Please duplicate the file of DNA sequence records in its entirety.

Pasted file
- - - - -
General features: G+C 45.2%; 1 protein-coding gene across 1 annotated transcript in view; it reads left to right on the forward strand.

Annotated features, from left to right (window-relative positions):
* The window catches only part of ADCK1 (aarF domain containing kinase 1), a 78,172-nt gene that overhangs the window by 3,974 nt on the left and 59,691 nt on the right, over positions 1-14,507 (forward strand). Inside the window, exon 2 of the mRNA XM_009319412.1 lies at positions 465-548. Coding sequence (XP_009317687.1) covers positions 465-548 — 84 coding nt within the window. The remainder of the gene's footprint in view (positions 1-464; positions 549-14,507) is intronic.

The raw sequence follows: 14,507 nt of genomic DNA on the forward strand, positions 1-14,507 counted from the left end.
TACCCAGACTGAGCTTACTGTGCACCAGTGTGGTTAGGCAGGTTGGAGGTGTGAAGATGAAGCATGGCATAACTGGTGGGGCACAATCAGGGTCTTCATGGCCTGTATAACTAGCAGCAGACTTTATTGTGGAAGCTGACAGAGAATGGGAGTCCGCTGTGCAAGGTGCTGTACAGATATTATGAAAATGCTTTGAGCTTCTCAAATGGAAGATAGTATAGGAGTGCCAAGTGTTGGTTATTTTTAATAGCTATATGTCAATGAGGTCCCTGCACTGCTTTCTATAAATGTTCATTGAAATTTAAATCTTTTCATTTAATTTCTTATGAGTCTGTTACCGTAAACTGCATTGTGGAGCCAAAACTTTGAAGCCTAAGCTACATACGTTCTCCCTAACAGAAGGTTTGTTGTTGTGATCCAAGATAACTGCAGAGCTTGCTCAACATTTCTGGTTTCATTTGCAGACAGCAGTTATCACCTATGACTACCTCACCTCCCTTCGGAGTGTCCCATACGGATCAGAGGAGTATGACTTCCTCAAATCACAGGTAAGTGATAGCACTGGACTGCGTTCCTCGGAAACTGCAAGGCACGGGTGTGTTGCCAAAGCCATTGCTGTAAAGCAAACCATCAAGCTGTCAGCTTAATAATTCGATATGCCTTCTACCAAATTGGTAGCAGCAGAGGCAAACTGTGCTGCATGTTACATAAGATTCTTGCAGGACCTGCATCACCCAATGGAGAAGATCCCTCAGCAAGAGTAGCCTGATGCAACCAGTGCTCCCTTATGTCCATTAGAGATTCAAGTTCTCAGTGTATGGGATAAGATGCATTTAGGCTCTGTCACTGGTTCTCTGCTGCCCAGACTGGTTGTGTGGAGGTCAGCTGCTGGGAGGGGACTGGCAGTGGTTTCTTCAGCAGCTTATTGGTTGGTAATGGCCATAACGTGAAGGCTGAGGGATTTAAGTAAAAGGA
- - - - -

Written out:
General features: G+C 45.2%; 1 protein-coding gene across 1 annotated transcript in view; it reads left to right on the forward strand.

Annotated features, from left to right (window-relative positions):
* The window catches only part of ADCK1 (aarF domain containing kinase 1), a 78,172-nt gene that overhangs the window by 3,974 nt on the left and 59,691 nt on the right, over positions 1-14,507 (forward strand). Inside the window, exon 2 of the mRNA XM_009319412.1 lies at positions 465-548. Coding sequence (XP_009317687.1) covers positions 465-548 — 84 coding nt within the window. The remainder of the gene's footprint in view (positions 1-464; positions 549-14,507) is intronic.

The raw sequence follows: 14,507 nt of genomic DNA on the forward strand, positions 1-14,507 counted from the left end.
TACCCAGACTGAGCTTACTGTGCACCAGTGTGGTTAGGCAGGTTGGAGGTGTGAAGATGAAGCATGGCATAACTGGTGGGGCACAATCAGGGTCTTCATGGCCTGTATAACTAGCAGCAGACTTTATTGTGGAAGCTGACAGAGAATGGGAGTCCGCTGTGCAAGGTGCTGTACAGATATTATGAAAATGCTTTGAGCTTCTCAAATGGAAGATAGTATAGGAGTGCCAAGTGTTGGTTATTTTTAATAGCTATATGTCAATGAGGTCCCTGCACTGCTTTCTATAAATGTTCATTGAAATTTAAATCTTTTCATTTAATTTCTTATGAGTCTGTTACCGTAAACTGCATTGTGGAGCCAAAACTTTGAAGCCTAAGCTACATACGTTCTCCCTAACAGAAGGTTTGTTGTTGTGATCCAAGATAACTGCAGAGCTTGCTCAACATTTCTGGTTTCATTTGCAGACAGCAGTTATCACCTATGACTACCTCACCTCCCTTCGGAGTGTCCCATACGGATCAGAGGAGTATGACTTCCTCAAATCACAGGTAAGTGATAGCACTGGACTGCGTTCCTCGGAAACTGCAAGGCACGGGTGTGTTGCCAAAGCCATTGCTGTAAAGCAAACCATCAAGCTGTCAGCTTAATAATTCGATATGCCTTCTACCAAATTGGTAGCAGCAGAGGCAAACTGTGCTGCATGTTACATAAGATTCTTGCAGGACCTGCATCACCCAATGGAGAAGATCCCTCAGCAAGAGTAGCCTGATGCAACCAGTGCTCCCTTATGTCCATTAGAGATTCAAGTTCTCAGTGTATGGGATAAGATGCATTTAGGCTCTGTCACTGGTTCTCTGCTGCCCAGACTGGTTGTGTGGAGGTCAGCTGCTGGGAGGGGACTGGCAGTGGTTTCTTCAGCAGCTTATTGGTTGGTAATGGCCATAACGTGAAGGCTGAGGGATTTAAGTAAAAGGA